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State Advocate 2019 - 2020

Picture of State Advocate

Tom Williams

January 2020

Brother Knights,

Welcome to the second half of the fraternal year! I hope you all enjoyed the holiday season, sharing good times with friends and family. Now that you are refreshed, let’s hit the next six months with enthusiasm and purpose!

This month we will talk about the need for your Council to have a retention committee. Too often we think of retention as the last bitter task of suspending members from the Council when we lose track of them. I want to change your view of retention to be an ongoing process that starts on day 1 with a member. Think of retention as the building of a personal relationship with your members, getting them actively engaged in your Council activities and programs. Once you have a new Knight engaged with his Council, making friends and feeling like he is making a difference, then you are much less likely to have that man become distant from the Council.

The retention process for a new member should start on the day they join the Knights – assign them a mentor to help them. The mentor should attend their Initiation Degree, and take them to their first Council meeting, introducing them to the officers and members. The mentor can answer any questions the new man might have, and help them pick a project work on (ideally, the mentor would work the same project).

Understand the reasons why a man decided to join the Knights, and tailor his experience to meet those needs. If we understand their motivation and get them involved in an area of interest, they will feel part of the Council sooner and be able to contribute. Using the member interest survey form can be a great help here to identify opportunities.

The mentor and Council should make sure the new member knows (and has a ride if needed!) to the next Degrees; men who achieve full Knighthood are much more likely to stay in the Knights and be invested in their Councils. Ideally, the mentor would sponsor the man for the subsequent degrees.

Constant communication from the mentor and the Council will keep the new member informed and feeling like part of the team. Monthly Council newsletters, emails or a Council website that is updated regularly play a key role. It is hard to over-communicate to a new man, so please have a variety of communication channels available to your Council.

If you follow this process, you have a great chance of developing your new members in Council stalwarts and keeping them happy and active. Remember, this process can also work with members who have fallen away, assigning a mentor to them who can rejuvenate a man’s love of the Knights by helping him get involved again in something that is meaningful and fulfilling.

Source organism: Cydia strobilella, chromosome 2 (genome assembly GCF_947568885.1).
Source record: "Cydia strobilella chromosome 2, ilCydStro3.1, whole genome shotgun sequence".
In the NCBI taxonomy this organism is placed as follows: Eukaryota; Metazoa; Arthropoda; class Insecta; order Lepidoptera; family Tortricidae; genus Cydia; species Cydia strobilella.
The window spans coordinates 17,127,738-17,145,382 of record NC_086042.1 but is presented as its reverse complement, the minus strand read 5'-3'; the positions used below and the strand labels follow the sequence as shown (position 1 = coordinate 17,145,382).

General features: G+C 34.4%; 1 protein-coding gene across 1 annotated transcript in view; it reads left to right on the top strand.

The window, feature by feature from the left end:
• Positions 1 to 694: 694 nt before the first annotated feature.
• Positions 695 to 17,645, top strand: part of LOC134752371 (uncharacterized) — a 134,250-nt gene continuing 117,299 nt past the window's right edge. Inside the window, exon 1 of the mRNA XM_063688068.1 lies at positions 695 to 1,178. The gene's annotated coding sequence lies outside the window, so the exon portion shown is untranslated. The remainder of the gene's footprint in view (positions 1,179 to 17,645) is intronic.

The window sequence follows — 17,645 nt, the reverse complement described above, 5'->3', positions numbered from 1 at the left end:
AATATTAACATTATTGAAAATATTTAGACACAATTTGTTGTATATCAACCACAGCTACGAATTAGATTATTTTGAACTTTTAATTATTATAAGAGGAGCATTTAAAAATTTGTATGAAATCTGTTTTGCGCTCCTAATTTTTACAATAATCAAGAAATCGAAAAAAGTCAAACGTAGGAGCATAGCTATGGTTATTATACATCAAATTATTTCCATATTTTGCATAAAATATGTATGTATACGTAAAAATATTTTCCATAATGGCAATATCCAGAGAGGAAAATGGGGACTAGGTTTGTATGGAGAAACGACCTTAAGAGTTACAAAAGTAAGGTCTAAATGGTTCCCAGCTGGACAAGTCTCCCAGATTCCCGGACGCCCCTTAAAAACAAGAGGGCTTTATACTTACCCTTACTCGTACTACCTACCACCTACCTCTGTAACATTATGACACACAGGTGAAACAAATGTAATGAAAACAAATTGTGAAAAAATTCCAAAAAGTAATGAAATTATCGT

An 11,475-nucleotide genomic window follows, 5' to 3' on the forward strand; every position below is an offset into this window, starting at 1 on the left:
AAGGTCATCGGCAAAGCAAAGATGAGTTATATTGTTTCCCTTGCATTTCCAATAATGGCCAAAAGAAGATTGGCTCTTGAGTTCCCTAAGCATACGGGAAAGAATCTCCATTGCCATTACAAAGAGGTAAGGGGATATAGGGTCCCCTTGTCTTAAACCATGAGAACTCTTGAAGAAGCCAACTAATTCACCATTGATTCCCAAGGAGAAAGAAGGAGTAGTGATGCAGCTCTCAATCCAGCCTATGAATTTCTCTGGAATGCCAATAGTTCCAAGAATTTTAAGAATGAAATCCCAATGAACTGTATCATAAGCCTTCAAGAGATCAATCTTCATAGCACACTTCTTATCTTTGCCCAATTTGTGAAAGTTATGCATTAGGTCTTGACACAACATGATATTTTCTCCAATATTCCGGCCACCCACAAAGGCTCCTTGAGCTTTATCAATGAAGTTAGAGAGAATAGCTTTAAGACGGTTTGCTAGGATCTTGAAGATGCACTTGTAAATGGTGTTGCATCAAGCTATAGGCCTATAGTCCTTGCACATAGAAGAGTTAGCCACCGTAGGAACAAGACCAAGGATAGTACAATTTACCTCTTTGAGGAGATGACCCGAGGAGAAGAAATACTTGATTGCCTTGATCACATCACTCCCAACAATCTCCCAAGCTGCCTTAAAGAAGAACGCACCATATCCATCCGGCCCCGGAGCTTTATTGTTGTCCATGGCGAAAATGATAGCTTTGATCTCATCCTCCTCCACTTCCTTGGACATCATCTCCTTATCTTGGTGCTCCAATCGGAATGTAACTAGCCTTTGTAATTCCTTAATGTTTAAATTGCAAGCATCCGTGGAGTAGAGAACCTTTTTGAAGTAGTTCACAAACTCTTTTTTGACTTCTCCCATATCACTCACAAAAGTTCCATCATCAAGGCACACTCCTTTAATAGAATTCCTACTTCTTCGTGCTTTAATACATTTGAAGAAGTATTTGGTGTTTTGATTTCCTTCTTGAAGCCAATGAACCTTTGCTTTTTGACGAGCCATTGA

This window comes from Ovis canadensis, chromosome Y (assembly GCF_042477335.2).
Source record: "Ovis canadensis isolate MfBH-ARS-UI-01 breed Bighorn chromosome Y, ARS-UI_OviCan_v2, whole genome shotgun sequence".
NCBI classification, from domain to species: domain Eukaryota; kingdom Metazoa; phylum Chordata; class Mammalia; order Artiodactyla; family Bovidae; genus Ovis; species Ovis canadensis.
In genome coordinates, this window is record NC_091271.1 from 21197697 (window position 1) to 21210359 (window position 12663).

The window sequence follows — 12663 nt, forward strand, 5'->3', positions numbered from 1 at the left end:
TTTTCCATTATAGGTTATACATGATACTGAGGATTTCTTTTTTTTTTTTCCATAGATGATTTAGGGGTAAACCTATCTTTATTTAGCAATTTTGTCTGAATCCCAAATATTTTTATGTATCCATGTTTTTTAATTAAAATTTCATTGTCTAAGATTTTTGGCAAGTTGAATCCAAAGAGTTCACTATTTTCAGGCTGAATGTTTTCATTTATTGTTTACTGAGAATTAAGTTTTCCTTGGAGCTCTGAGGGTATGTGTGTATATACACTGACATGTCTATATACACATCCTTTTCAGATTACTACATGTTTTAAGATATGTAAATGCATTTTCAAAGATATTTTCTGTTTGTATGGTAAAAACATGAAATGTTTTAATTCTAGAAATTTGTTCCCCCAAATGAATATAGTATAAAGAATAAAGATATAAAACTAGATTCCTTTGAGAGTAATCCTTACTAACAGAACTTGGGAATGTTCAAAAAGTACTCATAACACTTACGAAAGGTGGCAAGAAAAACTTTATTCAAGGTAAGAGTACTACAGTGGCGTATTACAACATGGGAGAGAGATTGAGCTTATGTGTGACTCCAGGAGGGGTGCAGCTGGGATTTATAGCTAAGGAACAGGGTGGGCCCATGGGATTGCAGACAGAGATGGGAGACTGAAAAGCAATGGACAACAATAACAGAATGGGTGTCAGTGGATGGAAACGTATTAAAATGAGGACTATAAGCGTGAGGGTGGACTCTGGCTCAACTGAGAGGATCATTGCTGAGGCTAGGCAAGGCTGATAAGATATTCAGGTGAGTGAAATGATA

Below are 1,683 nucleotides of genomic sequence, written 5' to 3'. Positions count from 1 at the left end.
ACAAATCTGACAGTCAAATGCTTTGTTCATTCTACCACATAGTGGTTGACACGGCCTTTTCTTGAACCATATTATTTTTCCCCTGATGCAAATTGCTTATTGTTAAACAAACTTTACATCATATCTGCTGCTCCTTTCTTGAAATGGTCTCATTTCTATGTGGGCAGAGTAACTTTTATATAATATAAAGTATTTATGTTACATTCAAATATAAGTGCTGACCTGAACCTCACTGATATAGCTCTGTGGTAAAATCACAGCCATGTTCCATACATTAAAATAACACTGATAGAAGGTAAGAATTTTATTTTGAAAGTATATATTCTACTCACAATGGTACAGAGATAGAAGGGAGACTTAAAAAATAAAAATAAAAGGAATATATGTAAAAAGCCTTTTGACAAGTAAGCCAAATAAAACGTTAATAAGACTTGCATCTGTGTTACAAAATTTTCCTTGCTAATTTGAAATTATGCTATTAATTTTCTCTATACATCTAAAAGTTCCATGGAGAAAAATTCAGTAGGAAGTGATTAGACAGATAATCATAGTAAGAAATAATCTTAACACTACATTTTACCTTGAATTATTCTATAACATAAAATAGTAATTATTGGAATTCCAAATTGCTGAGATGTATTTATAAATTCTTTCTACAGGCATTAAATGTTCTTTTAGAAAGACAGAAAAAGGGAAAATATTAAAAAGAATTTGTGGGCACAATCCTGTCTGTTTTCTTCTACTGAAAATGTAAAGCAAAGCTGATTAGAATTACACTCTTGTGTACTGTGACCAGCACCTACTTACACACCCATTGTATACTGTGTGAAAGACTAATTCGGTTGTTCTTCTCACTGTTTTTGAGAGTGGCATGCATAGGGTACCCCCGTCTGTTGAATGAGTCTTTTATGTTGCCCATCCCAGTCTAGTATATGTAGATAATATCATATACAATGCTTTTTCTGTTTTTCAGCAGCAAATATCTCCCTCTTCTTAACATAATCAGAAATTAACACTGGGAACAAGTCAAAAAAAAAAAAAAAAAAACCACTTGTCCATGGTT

Having a Council retention committee is also key to keeping members happy and active, and serves as the support structure for the Council. A retention chairman should be assigned, and generally have at least one retention committee member per 10 Knights. Ideally, all three Trustees would be involved.

The retention committee should meet once per month, to review members and see if there is a need to reach out to someone. Keeping track of members participation in Council meetings and activities can be a good way to see if someone needs some help. Please DO NOT use this in a punitive manner to badger someone to be more active! This process can help identify someone who was formerly active but has not been seen for months, who should get a phone call or visit to see if there is anything the Council can do to help. It can also be used to help track new members participation to see if they are fitting in.

The retention committee should spend equal amounts of their time on member reviews, delinquencies and creating an action plan. If there is a need to reach out, the committee members handle that with the goal of keeping members engaged and happy. Be proactive so that we don’t get to the place where we need to consider suspensions.

Unfortunately, there may come a time when one of our members requires a suspension. If you come to this time, you must follow the WSC Retention Process guidelines, which can be found on the state website: The second page of this document outlines the process that must be followed for a suspension to be considered by the State Deputy. If you do not follow this process, then you likely will be denied the suspension. If you have questions, please reach out to the State Retention Chairman Darren Parsons, State Forms & Administration Chairman Kevin Fraley or myself, we will be happy to help you understand and follow the process.

Remember, retention starts on day one and has the goal of getting new members involved and active in the Council. Assigning a mentor who can perform introductions and help guide them in the Council ways will go a long way. We need to put in this effort to ensure that a new member will be a Knight for a long time to come.


Vivat Jesus!




Thomas C. Williams

State Advocate